Sexual Assault Perpetration and Re-perpetration: From Adolescence to Young Adulthood.

UNCG Author/Contributor (non-UNCG co-authors, if there are any, appear on document)
Paige Hall Smith, Professor (Creator)
Jacquelyn W. White, Professor (Contributor)
The University of North Carolina at Greensboro (UNCG )
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Abstract: Three incoming freshmen classes of men provided data in a 5-year longitudinal study of the relationship between childhood victimization experiences and sexually coercive behaviors during adolescence and 4 years of college. A key finding of this study was that men who were physically punished, sexually abused, or who witnessed domestic violence in childhood were at greater risk for sexual perpetration in high school. Furthermore, men who perpetrated in high school were at greater risk for sexual perpetration in college; and after controlling for perpetration in high school, those who were abused or witnessed violence in childhood were not at greater risk for college perpetration. The findings have a number of implications for research and practice: We need to identify high-risk populations and direct more targeted interventions toward them. These groups include those who witness or experience abuse as a child and young men who perpetrate violence in adolescence, regardless of childhood abuse experiences.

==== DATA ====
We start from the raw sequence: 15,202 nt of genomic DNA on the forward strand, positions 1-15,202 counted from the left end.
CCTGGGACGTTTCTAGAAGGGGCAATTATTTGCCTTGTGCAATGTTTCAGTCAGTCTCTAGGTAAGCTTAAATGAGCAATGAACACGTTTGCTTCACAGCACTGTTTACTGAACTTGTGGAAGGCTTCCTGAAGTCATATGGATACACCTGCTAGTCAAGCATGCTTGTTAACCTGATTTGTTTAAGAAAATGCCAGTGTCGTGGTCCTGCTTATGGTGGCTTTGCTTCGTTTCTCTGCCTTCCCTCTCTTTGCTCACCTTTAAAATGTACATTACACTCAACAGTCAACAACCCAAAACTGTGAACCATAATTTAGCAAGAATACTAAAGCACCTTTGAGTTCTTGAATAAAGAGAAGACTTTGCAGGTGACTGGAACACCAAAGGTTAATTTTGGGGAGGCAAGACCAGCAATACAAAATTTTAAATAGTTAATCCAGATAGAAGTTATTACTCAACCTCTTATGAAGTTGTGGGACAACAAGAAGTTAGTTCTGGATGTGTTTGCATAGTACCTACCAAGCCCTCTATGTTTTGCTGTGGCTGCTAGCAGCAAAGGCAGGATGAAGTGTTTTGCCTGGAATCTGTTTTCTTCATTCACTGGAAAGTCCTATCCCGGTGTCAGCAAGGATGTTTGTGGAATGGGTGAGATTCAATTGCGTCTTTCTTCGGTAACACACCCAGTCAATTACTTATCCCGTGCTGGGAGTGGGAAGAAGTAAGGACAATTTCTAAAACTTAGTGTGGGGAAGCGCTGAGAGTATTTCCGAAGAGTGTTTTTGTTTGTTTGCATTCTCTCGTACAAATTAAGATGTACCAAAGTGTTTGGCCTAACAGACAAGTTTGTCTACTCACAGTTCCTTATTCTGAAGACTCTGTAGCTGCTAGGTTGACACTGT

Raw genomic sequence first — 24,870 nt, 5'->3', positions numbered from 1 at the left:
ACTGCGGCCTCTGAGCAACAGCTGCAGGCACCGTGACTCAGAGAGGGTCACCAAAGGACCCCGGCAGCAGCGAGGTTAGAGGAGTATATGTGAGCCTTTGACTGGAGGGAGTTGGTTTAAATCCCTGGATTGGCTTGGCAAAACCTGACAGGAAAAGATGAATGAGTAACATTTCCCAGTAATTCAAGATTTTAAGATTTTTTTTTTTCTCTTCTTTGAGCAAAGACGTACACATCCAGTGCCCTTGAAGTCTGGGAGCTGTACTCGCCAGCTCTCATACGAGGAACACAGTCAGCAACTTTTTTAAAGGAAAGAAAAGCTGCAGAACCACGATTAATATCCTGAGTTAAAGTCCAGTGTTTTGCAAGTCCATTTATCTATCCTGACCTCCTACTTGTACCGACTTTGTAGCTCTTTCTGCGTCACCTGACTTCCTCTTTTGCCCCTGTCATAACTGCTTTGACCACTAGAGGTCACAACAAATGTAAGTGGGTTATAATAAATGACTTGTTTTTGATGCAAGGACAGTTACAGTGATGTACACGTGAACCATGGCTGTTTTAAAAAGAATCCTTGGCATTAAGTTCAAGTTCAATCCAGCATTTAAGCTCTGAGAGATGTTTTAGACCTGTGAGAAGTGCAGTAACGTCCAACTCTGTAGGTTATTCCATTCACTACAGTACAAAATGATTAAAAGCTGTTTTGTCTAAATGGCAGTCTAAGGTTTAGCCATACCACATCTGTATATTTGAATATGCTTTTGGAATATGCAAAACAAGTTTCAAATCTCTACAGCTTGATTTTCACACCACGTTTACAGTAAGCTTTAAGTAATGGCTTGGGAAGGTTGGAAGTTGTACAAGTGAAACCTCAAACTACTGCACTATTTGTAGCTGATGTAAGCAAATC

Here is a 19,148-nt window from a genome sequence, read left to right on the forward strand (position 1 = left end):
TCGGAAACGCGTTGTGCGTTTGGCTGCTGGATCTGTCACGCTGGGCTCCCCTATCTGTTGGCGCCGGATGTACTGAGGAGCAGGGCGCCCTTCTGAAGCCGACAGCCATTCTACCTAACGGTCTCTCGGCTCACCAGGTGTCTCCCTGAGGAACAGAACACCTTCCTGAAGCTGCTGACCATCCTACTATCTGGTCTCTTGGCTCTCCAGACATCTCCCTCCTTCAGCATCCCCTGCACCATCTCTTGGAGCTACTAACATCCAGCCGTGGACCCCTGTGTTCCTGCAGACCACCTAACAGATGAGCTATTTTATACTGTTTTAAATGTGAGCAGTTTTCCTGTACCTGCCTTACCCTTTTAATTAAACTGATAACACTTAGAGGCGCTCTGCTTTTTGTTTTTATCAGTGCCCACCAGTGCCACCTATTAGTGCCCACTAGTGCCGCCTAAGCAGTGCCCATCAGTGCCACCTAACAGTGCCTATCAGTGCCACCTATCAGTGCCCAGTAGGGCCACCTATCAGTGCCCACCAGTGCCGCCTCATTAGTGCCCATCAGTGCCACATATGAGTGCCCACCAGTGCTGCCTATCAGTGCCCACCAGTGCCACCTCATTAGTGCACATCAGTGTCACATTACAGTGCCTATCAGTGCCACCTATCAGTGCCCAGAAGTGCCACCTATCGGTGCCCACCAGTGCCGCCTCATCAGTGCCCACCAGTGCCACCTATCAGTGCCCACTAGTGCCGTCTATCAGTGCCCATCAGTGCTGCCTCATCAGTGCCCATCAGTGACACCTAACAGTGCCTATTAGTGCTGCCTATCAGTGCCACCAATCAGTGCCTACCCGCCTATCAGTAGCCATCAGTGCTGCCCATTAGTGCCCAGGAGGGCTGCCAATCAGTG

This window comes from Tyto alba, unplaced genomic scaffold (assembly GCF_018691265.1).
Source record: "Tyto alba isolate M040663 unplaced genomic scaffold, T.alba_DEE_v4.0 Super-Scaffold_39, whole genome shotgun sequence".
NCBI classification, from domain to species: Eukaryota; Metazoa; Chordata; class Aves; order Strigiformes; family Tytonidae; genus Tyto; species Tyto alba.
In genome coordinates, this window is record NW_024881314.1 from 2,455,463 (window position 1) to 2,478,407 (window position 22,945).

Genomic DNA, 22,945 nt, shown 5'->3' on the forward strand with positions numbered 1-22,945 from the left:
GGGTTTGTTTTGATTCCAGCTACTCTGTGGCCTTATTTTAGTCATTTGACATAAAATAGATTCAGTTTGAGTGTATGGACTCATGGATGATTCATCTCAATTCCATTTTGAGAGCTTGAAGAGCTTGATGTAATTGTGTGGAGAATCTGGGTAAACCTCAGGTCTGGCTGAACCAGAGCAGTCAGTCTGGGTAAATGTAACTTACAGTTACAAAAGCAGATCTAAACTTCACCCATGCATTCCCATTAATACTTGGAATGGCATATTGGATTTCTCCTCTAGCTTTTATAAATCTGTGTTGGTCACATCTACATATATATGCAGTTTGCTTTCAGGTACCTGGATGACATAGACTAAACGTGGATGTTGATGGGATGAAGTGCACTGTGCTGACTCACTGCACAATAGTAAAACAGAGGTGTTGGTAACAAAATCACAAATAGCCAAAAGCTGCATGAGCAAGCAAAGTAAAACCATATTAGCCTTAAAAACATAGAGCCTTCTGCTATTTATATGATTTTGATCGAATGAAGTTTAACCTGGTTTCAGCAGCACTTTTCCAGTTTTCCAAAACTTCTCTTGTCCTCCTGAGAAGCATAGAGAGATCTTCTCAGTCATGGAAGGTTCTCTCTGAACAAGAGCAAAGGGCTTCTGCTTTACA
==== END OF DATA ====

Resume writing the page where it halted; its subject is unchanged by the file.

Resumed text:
Additional Information

Criminal Justice and Behavior, 31(2): 182-202
Language: English
Date: 2004
Sexual assault, Domestic violence, Perpetration, Longitudinal

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